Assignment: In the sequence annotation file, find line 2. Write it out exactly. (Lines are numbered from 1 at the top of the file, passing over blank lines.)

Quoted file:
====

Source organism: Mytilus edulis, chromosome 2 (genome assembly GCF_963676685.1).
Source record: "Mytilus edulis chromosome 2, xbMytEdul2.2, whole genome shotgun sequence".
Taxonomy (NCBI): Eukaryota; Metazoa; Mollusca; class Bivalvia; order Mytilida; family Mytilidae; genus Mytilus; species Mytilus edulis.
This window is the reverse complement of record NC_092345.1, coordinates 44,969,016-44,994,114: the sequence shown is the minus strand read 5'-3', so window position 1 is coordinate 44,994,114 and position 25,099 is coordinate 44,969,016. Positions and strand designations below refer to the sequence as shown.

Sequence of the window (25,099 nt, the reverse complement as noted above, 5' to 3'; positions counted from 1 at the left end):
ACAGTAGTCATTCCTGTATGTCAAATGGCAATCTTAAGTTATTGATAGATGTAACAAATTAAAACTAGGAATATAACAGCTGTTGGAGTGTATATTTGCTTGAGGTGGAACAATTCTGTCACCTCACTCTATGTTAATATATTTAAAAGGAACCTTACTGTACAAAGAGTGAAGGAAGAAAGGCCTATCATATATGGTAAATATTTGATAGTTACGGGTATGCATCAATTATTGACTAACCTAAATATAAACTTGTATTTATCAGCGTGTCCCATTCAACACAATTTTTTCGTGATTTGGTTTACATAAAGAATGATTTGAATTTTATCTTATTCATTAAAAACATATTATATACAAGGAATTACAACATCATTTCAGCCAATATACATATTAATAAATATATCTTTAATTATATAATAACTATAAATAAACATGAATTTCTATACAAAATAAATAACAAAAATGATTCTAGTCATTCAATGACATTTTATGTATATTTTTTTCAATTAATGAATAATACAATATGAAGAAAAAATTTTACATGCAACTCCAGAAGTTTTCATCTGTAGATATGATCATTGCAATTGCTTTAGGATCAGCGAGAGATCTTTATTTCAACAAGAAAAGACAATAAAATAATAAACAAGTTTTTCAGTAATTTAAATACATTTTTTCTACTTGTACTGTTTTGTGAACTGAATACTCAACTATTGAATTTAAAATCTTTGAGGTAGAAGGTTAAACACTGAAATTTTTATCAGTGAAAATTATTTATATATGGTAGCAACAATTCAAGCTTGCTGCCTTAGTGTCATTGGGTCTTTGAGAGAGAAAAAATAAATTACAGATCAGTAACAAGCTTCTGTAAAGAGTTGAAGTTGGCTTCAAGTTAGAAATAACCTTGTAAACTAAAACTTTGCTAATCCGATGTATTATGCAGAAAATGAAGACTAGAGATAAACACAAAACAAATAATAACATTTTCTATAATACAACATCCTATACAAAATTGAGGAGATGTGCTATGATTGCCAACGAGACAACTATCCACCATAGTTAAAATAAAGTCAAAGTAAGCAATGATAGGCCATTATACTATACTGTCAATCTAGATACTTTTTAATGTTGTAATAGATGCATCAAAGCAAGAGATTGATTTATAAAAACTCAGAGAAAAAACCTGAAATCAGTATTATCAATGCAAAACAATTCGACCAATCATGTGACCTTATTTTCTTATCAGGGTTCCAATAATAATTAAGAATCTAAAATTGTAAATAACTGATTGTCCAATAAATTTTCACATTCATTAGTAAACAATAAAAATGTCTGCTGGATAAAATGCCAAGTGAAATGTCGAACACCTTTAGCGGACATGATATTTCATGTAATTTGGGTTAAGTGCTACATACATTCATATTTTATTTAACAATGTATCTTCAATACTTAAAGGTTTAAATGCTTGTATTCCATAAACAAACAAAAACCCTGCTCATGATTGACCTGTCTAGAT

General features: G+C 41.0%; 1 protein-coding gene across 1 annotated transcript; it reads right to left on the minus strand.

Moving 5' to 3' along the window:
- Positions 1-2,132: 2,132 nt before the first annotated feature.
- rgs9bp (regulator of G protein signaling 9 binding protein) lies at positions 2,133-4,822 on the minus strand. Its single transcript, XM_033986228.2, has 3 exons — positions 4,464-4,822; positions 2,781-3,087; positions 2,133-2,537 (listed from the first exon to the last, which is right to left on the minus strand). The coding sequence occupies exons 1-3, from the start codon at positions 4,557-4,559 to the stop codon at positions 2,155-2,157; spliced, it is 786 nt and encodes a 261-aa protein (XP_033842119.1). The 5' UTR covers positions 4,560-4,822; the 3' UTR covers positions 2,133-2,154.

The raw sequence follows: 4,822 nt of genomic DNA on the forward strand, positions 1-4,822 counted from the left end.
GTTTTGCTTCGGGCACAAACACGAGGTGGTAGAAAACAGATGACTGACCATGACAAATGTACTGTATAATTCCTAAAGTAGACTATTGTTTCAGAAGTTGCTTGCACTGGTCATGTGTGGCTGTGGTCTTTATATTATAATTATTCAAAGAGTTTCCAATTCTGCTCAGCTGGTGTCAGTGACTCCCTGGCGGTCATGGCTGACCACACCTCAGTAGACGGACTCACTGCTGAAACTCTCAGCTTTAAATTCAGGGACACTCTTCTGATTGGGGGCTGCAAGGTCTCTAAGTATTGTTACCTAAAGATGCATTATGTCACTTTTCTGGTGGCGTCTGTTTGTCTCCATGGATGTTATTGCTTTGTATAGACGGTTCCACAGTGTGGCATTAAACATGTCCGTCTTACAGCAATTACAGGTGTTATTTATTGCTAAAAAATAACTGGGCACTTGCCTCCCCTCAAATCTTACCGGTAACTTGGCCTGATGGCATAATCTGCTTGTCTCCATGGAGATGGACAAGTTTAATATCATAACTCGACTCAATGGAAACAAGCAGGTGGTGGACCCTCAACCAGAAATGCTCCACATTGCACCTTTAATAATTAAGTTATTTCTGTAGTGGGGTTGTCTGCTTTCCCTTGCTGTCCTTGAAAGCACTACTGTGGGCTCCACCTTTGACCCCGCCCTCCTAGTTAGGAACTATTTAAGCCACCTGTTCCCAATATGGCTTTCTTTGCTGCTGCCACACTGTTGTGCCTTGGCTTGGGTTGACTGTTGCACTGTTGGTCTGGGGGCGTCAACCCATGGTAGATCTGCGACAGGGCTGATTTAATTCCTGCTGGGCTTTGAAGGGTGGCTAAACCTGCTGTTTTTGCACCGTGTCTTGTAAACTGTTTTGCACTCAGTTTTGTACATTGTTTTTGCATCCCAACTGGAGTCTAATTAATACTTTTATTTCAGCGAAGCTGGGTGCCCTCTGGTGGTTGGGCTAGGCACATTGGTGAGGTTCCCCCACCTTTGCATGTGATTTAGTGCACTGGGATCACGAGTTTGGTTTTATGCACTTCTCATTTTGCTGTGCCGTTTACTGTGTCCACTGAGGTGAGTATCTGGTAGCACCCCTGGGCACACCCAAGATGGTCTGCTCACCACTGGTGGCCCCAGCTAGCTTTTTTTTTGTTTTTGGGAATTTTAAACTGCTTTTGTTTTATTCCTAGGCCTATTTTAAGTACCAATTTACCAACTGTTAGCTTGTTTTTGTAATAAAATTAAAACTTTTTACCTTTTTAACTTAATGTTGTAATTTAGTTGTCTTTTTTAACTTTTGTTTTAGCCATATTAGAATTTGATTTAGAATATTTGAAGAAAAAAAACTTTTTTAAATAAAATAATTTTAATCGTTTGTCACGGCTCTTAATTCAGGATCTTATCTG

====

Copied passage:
Source record: "Mytilus edulis chromosome 2, xbMytEdul2.2, whole genome shotgun sequence".